5. Despite the work of this task force, the ALA did not adopt a Core Value Statement until June 2004. This statement represented a compromise between the task force and its critics, and took its 11 core values from ALA policies that were already in effect. While the task force's document positioned these values in relation to our profession (for example, our profession must provide "assurance" that access to recorded knowledge is free and open), the official ALA policy simply lists the values.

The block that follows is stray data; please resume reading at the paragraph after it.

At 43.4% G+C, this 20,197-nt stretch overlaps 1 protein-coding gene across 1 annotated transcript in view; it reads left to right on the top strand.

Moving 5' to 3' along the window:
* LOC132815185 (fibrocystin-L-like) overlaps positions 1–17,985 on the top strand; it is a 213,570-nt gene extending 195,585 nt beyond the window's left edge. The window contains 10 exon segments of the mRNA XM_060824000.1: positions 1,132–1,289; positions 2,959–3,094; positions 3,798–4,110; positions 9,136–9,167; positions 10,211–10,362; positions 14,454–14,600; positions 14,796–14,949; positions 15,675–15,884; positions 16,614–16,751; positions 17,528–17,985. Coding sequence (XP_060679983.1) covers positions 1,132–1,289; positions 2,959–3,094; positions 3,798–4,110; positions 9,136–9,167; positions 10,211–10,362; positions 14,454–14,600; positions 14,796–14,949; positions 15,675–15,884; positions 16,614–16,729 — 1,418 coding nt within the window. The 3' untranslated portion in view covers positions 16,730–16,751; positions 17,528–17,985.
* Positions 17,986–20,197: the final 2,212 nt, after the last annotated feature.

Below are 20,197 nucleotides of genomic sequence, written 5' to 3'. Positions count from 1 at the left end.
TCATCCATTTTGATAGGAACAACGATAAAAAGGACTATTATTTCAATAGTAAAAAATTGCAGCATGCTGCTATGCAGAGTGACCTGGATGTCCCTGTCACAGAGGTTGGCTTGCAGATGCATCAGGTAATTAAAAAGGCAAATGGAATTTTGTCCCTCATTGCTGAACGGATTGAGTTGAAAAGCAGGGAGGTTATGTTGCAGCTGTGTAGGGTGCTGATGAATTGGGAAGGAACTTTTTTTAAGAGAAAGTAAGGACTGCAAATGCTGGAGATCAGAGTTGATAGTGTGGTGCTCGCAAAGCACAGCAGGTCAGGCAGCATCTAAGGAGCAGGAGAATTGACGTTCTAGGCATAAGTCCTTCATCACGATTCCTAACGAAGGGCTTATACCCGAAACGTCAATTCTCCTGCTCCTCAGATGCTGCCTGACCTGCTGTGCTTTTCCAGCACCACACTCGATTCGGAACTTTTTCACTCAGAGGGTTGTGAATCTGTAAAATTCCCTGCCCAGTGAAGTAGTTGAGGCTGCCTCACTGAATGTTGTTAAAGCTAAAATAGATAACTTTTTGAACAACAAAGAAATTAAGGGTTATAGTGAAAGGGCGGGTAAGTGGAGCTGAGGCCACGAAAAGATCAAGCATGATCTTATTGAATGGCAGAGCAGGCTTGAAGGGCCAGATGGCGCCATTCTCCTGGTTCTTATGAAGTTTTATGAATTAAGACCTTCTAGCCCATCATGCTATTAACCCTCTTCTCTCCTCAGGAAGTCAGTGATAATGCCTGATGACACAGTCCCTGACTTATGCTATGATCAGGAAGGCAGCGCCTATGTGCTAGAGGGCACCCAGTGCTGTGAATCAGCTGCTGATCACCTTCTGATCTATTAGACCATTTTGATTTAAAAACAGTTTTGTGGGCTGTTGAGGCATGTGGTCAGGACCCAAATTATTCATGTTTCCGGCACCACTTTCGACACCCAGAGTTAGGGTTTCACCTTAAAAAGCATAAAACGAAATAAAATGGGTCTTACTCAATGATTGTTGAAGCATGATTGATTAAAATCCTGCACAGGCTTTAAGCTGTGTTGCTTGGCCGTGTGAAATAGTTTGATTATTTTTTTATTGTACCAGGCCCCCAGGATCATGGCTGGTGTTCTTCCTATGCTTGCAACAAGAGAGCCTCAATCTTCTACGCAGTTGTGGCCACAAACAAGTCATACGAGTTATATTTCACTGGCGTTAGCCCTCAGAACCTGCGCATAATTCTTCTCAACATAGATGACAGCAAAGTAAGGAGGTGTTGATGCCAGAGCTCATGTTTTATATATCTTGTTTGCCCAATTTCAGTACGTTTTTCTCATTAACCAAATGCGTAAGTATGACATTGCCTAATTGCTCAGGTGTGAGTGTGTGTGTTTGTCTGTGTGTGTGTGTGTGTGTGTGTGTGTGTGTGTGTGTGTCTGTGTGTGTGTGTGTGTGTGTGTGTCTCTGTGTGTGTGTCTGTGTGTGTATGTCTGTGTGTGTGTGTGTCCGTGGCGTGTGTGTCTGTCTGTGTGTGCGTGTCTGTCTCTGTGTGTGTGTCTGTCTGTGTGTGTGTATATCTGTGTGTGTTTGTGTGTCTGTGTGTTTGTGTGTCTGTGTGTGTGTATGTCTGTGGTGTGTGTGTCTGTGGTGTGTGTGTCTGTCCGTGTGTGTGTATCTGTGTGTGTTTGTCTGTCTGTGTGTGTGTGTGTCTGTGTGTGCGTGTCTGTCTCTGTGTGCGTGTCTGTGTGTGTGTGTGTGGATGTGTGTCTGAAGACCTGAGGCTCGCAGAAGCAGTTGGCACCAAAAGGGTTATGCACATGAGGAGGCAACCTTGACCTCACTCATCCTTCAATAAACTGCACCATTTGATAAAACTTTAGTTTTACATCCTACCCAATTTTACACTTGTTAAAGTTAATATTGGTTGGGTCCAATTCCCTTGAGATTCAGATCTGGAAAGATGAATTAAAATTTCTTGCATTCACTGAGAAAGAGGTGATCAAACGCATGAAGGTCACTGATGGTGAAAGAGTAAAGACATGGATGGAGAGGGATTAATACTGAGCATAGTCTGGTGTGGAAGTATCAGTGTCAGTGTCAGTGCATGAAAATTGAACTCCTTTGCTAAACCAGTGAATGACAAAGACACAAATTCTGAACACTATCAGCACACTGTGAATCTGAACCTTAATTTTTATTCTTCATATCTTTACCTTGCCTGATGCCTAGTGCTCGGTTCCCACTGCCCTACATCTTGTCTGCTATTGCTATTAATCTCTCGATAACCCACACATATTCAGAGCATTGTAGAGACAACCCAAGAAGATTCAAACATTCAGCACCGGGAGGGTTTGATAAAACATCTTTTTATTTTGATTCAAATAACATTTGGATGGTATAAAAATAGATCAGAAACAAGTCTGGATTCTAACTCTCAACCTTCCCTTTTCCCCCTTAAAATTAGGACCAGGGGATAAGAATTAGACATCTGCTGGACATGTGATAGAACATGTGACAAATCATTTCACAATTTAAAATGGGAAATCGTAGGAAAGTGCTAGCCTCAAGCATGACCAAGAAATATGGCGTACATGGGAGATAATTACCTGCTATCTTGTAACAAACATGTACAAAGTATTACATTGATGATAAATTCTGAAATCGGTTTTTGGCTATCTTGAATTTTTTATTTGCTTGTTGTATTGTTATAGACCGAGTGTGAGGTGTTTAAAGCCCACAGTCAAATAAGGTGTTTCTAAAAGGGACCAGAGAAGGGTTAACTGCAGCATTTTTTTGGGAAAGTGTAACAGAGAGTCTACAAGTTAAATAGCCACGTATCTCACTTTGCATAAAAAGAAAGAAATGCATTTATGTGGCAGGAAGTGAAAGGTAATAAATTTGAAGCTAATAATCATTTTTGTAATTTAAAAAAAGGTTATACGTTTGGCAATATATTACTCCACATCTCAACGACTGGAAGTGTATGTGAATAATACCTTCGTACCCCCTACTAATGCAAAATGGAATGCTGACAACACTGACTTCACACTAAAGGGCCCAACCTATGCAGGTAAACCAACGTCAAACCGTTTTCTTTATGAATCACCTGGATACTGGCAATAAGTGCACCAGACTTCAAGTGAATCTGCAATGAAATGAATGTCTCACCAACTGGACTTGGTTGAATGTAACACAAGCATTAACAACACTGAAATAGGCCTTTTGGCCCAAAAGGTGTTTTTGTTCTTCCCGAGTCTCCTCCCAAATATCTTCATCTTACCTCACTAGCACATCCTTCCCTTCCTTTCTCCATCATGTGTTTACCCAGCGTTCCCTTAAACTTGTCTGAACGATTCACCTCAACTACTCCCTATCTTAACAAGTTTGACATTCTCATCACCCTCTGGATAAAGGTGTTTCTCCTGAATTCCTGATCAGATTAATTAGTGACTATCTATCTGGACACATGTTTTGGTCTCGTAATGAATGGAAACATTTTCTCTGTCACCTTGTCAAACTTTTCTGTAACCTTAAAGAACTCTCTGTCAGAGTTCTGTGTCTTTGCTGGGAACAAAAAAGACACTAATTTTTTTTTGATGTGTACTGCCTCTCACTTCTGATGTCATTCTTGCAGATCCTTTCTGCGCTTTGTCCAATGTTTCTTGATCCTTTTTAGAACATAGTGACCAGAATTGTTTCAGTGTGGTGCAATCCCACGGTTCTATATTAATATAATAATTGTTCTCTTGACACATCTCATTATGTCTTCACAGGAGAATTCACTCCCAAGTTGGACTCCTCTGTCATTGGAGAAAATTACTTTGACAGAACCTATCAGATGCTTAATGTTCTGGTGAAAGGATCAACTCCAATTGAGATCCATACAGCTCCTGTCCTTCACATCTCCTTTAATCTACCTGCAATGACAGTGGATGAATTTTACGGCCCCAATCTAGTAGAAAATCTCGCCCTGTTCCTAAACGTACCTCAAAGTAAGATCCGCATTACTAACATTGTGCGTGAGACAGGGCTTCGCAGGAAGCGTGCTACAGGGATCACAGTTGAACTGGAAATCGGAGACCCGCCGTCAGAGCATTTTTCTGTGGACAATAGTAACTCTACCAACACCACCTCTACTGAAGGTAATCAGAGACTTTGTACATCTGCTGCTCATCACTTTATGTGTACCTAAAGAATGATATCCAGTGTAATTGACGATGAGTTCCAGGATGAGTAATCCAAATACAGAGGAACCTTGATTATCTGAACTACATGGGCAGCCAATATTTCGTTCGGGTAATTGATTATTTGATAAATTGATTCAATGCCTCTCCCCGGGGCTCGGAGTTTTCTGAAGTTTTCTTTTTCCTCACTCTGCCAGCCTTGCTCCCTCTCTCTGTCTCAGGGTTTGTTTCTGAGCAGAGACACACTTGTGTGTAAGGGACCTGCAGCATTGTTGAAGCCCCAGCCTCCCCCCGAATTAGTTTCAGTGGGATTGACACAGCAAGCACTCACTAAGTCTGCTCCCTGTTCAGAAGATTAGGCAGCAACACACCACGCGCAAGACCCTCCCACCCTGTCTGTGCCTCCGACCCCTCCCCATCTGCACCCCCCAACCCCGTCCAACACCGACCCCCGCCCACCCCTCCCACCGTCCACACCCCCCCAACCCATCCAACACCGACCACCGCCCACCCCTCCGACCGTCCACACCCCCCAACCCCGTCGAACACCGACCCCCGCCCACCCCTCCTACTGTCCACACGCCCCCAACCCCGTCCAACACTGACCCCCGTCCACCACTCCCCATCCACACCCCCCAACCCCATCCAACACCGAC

6. The ALA's wording also leaves its list open to other values as well, and lists these as examples of core values: Access - All information resources that are provided directly or indirectly by the library, regardless of technology, format, or methods of delivery, should be readily, equally, and equitably accessible to all library users. Confidentiality/privacy - Protecting user privacy and confidentiality is necessary for intellectual freedom and fundamental to the ethics and practice of librarianship. Democracy - A democracy presupposes an informed citizenry. The First Amendment mandates the right of all persons to free expression, and the corollary right to receive the constitutionally protected expression of others. The publicly supported library provides free and equal access to information for all people of the community the library serves. Diversity - We value our nation's diversity and strive to reflect that diversity by providing a full spectrum of resources and services to the communities we serve. Education and lifelong learning - ALA promotes the creation, maintenance, and enhancement of a learning society, encouraging its members to work with educators, government officials, and organizations in coalitions to initiate and support comprehensive efforts to ensure that school, public, academic, and special libraries in every community cooperate to provide lifelong learning services to